A Brief History of dotMath
The initial design of .Math came about in 1997 with a need to create a function evaluator in C++. After looking around for commercial libraries, the pieces available generally reached a complexity we weren’t requiring and too expensive. We had a need for fairly simple equations (such as 4x^2 2
x 24) where we would perform a wide range of values for x and evaluate each one. I went back to my college compiler books, read up on the subject and decided I could handle the problem myself. I decided to expose the variables thorough an interface and allow them to be discovered and set. At this point the code supported a minimal set of trig-functions. This implementation ran approximately 75,000 calculations per second on a Pentium 2 450.
Creating the Compiler
I used similar implementations on other projects and contemplated createing a ‘true’ compiler. The speed increase would be significant, but never significant enough to warrant the time spent. Then, in 2000, I decided to go ahead tackle the problem. It became apparent I could make this into a nice O-O based structure with the implementation classes compiled in C++ and instantiated as-needed. This structure gave me the opportunity to make the compiler extensible by registering new functions with the framework. Given the O-O framework, the first two-passes are handled by the code, while the linking was handled during the application compile. It’s a different way of looking at the compilation problem, but much simpler in terms of building and delivering the solution. I took this implementation and ported it to an early Visual Basic.NET implementation to test how the new language O-O features behaved.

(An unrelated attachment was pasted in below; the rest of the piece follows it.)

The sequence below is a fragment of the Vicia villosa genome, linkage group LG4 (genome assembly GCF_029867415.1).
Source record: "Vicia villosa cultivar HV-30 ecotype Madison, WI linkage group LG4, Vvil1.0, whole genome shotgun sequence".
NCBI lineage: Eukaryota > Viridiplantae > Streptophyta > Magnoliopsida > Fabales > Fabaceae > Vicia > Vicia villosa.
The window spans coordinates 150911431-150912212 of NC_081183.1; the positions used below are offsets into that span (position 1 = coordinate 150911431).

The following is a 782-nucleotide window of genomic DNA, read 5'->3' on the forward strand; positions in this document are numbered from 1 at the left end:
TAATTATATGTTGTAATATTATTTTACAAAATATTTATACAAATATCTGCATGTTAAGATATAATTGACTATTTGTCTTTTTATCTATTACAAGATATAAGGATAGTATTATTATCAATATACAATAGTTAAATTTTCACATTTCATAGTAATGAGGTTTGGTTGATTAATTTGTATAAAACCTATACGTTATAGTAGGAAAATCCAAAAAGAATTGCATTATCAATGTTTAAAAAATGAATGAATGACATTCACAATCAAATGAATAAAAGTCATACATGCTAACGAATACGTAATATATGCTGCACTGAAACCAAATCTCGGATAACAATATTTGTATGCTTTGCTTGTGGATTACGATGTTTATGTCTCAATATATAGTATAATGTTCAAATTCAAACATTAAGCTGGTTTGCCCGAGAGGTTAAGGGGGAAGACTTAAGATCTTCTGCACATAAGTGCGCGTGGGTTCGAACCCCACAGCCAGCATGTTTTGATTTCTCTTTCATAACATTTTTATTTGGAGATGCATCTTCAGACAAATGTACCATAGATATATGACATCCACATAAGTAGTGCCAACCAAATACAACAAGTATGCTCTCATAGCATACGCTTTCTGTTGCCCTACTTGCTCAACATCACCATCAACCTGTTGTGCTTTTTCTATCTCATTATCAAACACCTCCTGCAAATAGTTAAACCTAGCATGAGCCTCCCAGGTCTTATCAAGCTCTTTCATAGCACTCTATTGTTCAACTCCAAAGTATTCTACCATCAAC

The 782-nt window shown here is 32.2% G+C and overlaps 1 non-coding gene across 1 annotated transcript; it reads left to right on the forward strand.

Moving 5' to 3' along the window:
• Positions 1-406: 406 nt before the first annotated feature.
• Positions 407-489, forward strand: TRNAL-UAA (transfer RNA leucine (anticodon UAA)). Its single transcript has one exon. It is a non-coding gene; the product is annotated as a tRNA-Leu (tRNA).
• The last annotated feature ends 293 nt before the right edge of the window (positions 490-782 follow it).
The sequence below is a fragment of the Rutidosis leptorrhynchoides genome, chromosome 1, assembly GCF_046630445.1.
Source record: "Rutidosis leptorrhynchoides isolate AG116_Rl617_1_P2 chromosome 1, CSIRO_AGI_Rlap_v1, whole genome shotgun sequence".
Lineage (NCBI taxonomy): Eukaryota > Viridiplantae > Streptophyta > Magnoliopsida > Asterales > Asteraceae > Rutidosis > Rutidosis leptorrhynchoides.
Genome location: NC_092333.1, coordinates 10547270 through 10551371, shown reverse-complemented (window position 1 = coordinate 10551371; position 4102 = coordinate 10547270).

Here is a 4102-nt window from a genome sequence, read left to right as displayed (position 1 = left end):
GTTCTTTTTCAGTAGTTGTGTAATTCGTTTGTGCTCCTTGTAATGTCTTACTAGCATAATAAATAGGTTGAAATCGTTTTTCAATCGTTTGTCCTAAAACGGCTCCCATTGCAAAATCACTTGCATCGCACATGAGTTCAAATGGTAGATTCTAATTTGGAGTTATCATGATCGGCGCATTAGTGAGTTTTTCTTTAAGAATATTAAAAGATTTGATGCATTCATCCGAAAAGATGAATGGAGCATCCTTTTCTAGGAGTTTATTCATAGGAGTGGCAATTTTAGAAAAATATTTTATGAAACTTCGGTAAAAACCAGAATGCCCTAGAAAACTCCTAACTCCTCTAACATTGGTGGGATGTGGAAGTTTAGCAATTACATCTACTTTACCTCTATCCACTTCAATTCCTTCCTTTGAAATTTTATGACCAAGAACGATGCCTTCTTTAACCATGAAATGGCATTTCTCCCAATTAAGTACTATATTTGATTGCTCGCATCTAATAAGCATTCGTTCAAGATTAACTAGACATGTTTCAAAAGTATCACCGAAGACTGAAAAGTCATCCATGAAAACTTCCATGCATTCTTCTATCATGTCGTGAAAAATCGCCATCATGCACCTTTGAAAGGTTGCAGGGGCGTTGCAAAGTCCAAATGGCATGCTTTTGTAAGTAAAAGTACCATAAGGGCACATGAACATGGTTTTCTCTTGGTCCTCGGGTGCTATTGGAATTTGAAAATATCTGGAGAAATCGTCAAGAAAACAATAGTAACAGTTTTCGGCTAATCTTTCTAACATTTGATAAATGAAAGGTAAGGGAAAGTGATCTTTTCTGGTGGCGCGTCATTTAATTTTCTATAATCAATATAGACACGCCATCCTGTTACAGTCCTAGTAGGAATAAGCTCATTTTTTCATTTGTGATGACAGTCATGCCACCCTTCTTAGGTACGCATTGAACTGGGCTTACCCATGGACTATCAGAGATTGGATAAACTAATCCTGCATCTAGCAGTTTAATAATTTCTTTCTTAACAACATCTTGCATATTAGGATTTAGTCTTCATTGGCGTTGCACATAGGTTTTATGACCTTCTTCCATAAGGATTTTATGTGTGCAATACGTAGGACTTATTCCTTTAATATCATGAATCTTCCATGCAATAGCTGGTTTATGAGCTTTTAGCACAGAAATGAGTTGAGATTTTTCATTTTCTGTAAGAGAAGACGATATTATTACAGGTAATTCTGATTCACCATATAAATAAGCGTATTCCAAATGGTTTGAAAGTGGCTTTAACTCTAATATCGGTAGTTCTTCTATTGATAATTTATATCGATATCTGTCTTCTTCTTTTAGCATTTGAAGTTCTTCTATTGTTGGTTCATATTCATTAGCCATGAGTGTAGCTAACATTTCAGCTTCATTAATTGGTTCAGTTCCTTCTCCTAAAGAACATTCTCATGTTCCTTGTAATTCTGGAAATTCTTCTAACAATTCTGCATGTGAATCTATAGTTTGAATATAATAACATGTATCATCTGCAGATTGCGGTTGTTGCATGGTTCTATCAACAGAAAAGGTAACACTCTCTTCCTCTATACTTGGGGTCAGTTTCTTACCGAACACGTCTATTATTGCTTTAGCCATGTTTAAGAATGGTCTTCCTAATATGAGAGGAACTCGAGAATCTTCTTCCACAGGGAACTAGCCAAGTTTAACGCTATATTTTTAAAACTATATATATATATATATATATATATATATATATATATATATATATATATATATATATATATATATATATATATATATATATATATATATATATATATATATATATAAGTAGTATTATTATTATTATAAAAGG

Multi-Parameter Functions and Binary Operators
Shortly after creating the compiler, the need for more complex functions arose. These functions were modeled after the Excel format with comma-separators. I quickly realized that each function within the statement could be handled as a separate compiled function that shared the same variable space with the rest of the equation. At that point, the implementation became very simple. The most intriguing function then became the If-statement as such:
if( condition, then-result, else-result )
The if-statement required the use of binary operators (<, >, <=, <>, etc). The binary operation returns a 1 for true or a 0 for false. The if statement only tests for 0 equality – perform else portion if 0, otherwise perform then portion.
Porting to C# and the .NET Platform
I ported the code to C# in 2003 out of interest in reviving the code. I later used the project in 2004 to provide dimensionality support to a planning application.
There are a number of directions the code can take, including code optimization and levelization of the called objects. Levelization offers the biggest payback because the current implementation relies heavily on the call-stack. Getting away from the call-stack will remove the reliance on the memory allocations and jumps that become significant when doing millions of operations. I believe levelization of the function calls would involve using an accumulator structure for storing operation values one at a time.